In a 2017 biofilm, British author Charles Dickens was hailed as “the man who invented Christmas.” Dickens did not invent the holiday, per se, but his most famous literary work definitely changed the way Christmas is celebrated. A Christmas Carol requires that readers ask why Christmas is celebrated and encourages readers to reflect on their own lives. There are multiple screen and stage adaptations of the novella that Dickens composed six weeks before Christmas and published on December 19, 1843. Dickens was financially strapped at the time and was writing the holiday pamphlet just to pay the bills. There was no way he could have known that 175 years later, the story written to provide for his family would be a treasured, beloved tale for the ages and the phrase first printed in those pages have become our favorite wish for the season, “Merry Christmas to us all.”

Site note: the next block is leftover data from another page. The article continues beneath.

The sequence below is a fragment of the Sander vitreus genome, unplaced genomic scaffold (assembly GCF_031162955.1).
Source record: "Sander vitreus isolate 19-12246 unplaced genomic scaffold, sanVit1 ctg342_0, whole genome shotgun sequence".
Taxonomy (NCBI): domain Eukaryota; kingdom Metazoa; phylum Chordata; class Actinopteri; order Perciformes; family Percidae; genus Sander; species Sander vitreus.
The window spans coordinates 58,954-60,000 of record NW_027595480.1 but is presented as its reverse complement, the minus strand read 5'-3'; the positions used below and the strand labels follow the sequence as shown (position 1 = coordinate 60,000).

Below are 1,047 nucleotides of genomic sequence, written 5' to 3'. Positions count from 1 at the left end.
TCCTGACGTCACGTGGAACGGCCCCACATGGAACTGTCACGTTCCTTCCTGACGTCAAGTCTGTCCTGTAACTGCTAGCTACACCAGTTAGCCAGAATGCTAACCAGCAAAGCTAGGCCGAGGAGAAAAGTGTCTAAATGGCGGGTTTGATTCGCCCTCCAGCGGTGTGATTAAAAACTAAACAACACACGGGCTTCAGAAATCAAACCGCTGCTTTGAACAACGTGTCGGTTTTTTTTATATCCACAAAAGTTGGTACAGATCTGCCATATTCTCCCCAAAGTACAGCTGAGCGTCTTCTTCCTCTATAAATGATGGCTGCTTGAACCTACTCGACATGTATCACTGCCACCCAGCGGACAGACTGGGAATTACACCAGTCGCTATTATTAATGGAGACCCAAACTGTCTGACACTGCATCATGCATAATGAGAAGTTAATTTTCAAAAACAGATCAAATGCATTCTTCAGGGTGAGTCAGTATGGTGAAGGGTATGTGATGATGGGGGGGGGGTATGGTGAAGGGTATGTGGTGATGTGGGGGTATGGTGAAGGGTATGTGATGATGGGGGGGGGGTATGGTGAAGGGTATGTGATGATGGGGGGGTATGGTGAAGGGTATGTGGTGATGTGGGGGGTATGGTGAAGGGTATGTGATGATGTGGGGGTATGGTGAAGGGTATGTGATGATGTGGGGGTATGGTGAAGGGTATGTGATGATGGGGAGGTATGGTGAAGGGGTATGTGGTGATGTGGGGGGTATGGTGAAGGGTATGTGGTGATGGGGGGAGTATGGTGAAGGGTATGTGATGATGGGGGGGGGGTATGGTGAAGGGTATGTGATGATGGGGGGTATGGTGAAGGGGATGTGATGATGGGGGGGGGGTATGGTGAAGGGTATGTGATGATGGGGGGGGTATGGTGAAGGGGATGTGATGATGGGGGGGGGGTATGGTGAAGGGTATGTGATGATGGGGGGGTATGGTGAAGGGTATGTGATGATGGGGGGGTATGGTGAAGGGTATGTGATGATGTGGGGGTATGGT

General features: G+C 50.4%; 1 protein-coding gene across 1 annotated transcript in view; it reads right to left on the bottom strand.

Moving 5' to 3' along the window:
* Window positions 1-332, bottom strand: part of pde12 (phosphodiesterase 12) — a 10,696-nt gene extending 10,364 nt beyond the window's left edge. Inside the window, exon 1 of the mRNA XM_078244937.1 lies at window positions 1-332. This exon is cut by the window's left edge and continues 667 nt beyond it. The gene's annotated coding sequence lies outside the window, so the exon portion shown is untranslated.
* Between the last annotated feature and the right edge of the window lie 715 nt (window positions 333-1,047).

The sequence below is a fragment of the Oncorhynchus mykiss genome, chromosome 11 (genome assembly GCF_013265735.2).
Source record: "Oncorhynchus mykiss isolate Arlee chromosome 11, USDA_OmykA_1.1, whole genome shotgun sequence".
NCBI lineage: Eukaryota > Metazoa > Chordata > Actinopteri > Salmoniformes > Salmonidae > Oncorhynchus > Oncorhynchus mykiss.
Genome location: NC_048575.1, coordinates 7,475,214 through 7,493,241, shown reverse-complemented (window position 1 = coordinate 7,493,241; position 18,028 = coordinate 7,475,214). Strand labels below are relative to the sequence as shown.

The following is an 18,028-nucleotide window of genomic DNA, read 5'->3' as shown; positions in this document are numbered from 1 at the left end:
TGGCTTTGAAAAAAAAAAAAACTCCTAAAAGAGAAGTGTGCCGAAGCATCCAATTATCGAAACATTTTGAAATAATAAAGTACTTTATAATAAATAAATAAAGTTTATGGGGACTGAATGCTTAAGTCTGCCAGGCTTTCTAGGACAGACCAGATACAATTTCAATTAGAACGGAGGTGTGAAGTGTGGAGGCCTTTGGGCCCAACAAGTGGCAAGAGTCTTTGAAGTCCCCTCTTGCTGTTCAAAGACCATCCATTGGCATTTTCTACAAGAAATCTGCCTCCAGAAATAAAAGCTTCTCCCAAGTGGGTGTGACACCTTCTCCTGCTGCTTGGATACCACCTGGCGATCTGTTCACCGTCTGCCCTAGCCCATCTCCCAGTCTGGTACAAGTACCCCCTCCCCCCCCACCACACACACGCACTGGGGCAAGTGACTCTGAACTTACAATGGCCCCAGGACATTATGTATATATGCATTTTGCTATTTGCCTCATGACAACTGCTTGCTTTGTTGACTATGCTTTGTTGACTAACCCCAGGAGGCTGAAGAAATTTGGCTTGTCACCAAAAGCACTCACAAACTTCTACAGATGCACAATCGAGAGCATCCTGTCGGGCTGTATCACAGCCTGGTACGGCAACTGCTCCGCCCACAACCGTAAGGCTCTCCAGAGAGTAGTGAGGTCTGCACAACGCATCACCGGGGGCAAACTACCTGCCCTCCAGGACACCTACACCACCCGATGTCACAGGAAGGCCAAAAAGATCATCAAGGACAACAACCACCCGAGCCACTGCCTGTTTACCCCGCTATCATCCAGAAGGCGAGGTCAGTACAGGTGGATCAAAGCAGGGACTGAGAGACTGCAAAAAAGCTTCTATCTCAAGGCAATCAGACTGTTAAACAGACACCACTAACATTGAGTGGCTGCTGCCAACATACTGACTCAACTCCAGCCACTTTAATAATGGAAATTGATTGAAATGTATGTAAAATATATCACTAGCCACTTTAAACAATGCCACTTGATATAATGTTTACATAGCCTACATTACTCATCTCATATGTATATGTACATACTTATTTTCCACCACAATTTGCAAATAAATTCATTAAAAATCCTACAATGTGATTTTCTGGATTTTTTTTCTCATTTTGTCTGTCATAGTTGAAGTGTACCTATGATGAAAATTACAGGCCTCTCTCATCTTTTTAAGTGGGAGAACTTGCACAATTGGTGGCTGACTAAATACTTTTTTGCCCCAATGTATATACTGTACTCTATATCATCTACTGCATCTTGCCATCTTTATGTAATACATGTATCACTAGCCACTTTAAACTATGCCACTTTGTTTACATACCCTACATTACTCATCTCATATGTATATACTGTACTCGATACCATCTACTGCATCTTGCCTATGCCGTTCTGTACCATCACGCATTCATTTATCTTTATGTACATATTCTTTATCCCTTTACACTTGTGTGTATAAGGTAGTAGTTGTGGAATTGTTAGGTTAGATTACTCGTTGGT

A Christmas Carol is written with vivid language and includes lively characters that are relatable to the readers. It tells the story of the rich, exposes the plight of the poor and provides a timeless message of hope amidst difficult circumstances. Here are five wonderful lessons from the Dickens classic.
Weekly columnist. Feature Writer.